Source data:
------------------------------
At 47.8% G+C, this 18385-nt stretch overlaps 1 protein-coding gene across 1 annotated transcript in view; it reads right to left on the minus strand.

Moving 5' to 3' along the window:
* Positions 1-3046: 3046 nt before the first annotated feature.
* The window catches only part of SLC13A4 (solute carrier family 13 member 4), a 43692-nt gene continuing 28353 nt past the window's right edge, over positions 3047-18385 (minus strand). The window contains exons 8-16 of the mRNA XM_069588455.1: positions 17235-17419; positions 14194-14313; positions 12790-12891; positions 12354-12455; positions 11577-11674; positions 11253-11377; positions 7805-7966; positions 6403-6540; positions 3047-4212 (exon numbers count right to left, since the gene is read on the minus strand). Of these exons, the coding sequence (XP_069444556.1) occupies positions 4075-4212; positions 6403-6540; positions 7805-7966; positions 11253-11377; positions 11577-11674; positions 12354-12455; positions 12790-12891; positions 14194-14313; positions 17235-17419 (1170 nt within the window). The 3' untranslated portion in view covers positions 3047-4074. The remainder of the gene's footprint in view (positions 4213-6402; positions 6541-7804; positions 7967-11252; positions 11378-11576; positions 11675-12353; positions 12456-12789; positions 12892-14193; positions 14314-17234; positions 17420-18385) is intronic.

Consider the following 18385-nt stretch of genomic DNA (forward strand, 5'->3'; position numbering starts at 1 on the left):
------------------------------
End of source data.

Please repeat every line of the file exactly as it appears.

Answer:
At 47.8% G+C, this 18385-nt stretch overlaps 1 protein-coding gene across 1 annotated transcript in view; it reads right to left on the minus strand.

Moving 5' to 3' along the window:
* Positions 1-3046: 3046 nt before the first annotated feature.
* The window catches only part of SLC13A4 (solute carrier family 13 member 4), a 43692-nt gene continuing 28353 nt past the window's right edge, over positions 3047-18385 (minus strand). The window contains exons 8-16 of the mRNA XM_069588455.1: positions 17235-17419; positions 14194-14313; positions 12790-12891; positions 12354-12455; positions 11577-11674; positions 11253-11377; positions 7805-7966; positions 6403-6540; positions 3047-4212 (exon numbers count right to left, since the gene is read on the minus strand). Of these exons, the coding sequence (XP_069444556.1) occupies positions 4075-4212; positions 6403-6540; positions 7805-7966; positions 11253-11377; positions 11577-11674; positions 12354-12455; positions 12790-12891; positions 14194-14313; positions 17235-17419 (1170 nt within the window). The 3' untranslated portion in view covers positions 3047-4074. The remainder of the gene's footprint in view (positions 4213-6402; positions 6541-7804; positions 7967-11252; positions 11378-11576; positions 11675-12353; positions 12456-12789; positions 12892-14193; positions 14314-17234; positions 17420-18385) is intronic.

Consider the following 18385-nt stretch of genomic DNA (forward strand, 5'->3'; position numbering starts at 1 on the left):